County courthouse opens further for the public

Board of Supervisors
By: 
Kim Brooks
Express Editor

     Effective Monday, June 29, the Jones County Board of Supervisors authorized the further re-opening of offices within the courthouse.

     The board made the decision during their June 23 meeting.

     The following guidelines will take effect:

     • Door security at the west entrance will continue

     • Temporal screening will continue (temperature checks)

     • Individual health screenings will be eliminated

     • A document with three health questions, determined by Public Health, will be at the entrance/sign-in area

     • The sign-in sheet will continue, with the patron’s signature acknowledging the three screening questions

     • Individual offices will determine the need for appointments vs. walk-ins

     • One entrance (west door) and one exit (north door) will continue (unless patrons require use of the elevator)

     • Individual offices will determine the visitor limit for their office space, social distancing, etc.

     EMA Coordinator Brenda Leonard sent out an email to department heads, and informed the board that the responses were 50/50 in terms of whether the courthouse should stay with appointments only or slowly re-open. However, the one consensus was to maintain one entrance and one exit.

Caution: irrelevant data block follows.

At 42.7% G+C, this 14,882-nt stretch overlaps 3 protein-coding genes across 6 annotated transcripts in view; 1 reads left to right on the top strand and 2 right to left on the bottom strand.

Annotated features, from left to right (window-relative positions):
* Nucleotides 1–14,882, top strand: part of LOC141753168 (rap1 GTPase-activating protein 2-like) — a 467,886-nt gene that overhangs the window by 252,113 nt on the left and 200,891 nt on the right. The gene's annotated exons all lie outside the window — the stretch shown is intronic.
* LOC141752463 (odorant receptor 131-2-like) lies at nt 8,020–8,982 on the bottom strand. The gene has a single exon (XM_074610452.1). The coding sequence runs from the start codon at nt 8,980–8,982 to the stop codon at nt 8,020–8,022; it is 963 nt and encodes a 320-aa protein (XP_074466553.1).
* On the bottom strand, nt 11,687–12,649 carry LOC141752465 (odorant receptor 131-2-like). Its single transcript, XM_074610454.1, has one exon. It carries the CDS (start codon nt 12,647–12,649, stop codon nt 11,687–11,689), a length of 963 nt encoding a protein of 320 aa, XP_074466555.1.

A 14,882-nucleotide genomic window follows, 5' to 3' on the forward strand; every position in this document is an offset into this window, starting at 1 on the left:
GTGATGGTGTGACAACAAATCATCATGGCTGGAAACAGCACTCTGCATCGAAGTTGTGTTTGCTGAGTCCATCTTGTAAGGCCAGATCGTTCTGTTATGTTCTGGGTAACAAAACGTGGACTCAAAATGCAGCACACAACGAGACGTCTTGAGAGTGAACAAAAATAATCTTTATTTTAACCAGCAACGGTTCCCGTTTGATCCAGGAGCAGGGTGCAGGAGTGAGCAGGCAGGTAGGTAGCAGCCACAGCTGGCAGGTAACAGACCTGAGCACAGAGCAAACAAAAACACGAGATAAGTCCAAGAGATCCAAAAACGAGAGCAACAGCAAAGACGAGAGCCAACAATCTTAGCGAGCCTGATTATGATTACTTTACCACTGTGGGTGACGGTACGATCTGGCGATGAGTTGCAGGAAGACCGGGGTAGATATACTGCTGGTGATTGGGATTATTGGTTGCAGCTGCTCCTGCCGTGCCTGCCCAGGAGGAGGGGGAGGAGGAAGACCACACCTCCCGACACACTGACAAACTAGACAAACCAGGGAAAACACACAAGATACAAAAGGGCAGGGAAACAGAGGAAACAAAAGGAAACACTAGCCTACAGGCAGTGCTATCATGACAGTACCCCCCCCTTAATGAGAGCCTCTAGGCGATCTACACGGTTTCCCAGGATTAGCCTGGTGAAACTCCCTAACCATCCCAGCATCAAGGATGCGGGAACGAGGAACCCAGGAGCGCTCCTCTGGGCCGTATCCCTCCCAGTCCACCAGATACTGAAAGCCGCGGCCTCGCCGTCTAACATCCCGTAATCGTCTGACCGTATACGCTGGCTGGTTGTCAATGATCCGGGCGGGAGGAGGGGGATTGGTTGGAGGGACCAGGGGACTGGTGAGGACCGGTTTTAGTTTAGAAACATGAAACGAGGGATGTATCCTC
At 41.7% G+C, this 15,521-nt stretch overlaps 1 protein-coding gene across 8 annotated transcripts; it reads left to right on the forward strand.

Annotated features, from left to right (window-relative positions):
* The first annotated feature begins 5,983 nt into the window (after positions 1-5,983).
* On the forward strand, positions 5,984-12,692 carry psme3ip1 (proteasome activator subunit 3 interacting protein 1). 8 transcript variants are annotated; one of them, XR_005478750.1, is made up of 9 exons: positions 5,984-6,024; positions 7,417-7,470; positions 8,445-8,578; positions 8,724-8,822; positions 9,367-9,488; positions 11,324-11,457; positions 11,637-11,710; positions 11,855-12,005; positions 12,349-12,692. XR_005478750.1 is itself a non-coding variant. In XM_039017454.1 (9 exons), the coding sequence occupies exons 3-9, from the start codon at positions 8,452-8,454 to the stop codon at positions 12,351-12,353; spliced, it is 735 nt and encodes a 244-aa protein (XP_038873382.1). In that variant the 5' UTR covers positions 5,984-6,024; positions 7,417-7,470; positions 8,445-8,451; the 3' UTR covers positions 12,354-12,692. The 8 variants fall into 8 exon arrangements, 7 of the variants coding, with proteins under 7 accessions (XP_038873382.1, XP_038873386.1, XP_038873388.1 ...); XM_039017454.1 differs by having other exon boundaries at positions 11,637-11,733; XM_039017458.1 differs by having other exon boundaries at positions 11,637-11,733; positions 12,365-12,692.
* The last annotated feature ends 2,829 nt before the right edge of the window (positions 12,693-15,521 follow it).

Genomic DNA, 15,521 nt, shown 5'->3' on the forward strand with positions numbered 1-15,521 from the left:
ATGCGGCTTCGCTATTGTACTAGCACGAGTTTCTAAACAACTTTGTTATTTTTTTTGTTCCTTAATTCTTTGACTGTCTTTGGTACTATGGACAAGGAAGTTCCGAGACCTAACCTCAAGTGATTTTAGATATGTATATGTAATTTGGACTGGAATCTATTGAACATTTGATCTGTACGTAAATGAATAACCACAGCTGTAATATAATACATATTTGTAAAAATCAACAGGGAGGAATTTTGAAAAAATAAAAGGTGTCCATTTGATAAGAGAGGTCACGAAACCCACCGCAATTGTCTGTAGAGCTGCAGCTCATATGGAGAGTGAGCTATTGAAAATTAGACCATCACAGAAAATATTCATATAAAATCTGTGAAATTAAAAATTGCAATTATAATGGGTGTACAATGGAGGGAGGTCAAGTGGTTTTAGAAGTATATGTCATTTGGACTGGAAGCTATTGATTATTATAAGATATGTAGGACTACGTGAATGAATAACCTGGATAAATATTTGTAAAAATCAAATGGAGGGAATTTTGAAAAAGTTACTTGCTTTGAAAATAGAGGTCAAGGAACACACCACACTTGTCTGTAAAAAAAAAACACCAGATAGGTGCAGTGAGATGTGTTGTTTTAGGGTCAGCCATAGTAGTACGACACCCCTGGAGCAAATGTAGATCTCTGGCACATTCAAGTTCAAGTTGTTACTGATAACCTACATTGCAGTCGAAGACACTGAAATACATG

“It’s working out really well but we need more signage,” she told the board, in terms of direction signage.

     Leonard also encouraged the continuation of the sign-in sheet so staff knows who’s been inside the courthouse should someone contract COVID-19.

     While court cases have yet to resume, the board of supervisors and county staff felt things would be reevaluated at that time.

     County Treasurer Amy Picray said her office has opened up their driver’s license schedule with 20 appointments a day.

     “It’s a struggle now because we’re booked through June 30,” she said. “We have more appointments on the motor vehicle side and we might not be able to clean up.”

     Picray said the DOT is pushing people to file through the mail, using the courthouse’s exterior drop-box.

     In addition, she said it’s hard to schedule permit appointments for youth trying to get their driver’s permit, especially when driver’s license tests are more important right now for people needing to renew for employment.

     Picray said she encourages appointments because people can be out of her office and the courthouse in 20-30 minutes rather than a couple of hours as a walk-in.

     She had asking people to make appointments has cut down on the number of driver’s license test no-shows, as someone from the Treasurer’s Office calls their appointees prior to their appointments.

     “We’re making 40-50 phone calls between 8-9 a.m.,” Picray said of conducting health screenings over the phone.

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